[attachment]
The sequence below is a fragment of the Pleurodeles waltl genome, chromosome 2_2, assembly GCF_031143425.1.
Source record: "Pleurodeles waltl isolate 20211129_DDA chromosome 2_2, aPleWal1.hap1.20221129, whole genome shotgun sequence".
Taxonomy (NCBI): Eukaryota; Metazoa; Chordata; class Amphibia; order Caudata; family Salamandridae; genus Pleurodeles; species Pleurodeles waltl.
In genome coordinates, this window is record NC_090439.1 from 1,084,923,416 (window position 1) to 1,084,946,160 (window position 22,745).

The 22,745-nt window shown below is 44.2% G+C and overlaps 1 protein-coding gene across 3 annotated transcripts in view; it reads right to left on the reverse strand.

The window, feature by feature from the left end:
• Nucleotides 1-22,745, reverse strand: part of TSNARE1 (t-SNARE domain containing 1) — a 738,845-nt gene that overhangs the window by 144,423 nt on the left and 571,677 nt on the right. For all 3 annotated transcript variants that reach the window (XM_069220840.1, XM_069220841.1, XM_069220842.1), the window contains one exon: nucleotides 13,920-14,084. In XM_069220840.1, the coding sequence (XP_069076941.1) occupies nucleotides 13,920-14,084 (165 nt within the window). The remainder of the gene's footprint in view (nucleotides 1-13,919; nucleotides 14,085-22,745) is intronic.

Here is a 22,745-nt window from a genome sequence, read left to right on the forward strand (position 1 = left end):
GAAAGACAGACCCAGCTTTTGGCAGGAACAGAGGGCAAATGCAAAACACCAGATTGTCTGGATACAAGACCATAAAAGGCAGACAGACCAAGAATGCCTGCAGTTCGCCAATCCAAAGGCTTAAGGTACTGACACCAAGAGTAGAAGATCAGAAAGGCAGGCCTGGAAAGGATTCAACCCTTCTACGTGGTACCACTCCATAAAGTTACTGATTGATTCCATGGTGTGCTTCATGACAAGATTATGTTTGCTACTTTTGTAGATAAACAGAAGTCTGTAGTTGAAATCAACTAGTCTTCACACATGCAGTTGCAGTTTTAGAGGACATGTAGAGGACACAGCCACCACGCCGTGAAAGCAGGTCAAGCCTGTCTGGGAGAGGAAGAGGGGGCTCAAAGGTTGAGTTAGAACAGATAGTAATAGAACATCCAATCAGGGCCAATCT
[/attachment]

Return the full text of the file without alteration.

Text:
The sequence below is a fragment of the Pleurodeles waltl genome, chromosome 2_2, assembly GCF_031143425.1.
Source record: "Pleurodeles waltl isolate 20211129_DDA chromosome 2_2, aPleWal1.hap1.20221129, whole genome shotgun sequence".
Taxonomy (NCBI): Eukaryota; Metazoa; Chordata; class Amphibia; order Caudata; family Salamandridae; genus Pleurodeles; species Pleurodeles waltl.
In genome coordinates, this window is record NC_090439.1 from 1,084,923,416 (window position 1) to 1,084,946,160 (window position 22,745).

The 22,745-nt window shown below is 44.2% G+C and overlaps 1 protein-coding gene across 3 annotated transcripts in view; it reads right to left on the reverse strand.

The window, feature by feature from the left end:
• Nucleotides 1-22,745, reverse strand: part of TSNARE1 (t-SNARE domain containing 1) — a 738,845-nt gene that overhangs the window by 144,423 nt on the left and 571,677 nt on the right. For all 3 annotated transcript variants that reach the window (XM_069220840.1, XM_069220841.1, XM_069220842.1), the window contains one exon: nucleotides 13,920-14,084. In XM_069220840.1, the coding sequence (XP_069076941.1) occupies nucleotides 13,920-14,084 (165 nt within the window). The remainder of the gene's footprint in view (nucleotides 1-13,919; nucleotides 14,085-22,745) is intronic.

Here is a 22,745-nt window from a genome sequence, read left to right on the forward strand (position 1 = left end):
GAAAGACAGACCCAGCTTTTGGCAGGAACAGAGGGCAAATGCAAAACACCAGATTGTCTGGATACAAGACCATAAAAGGCAGACAGACCAAGAATGCCTGCAGTTCGCCAATCCAAAGGCTTAAGGTACTGACACCAAGAGTAGAAGATCAGAAAGGCAGGCCTGGAAAGGATTCAACCCTTCTACGTGGTACCACTCCATAAAGTTACTGATTGATTCCATGGTGTGCTTCATGACAAGATTATGTTTGCTACTTTTGTAGATAAACAGAAGTCTGTAGTTGAAATCAACTAGTCTTCACACATGCAGTTGCAGTTTTAGAGGACATGTAGAGGACACAGCCACCACGCCGTGAAAGCAGGTCAAGCCTGTCTGGGAGAGGAAGAGGGGGCTCAAAGGTTGAGTTAGAACAGATAGTAATAGAACATCCAATCAGGGCCAATCT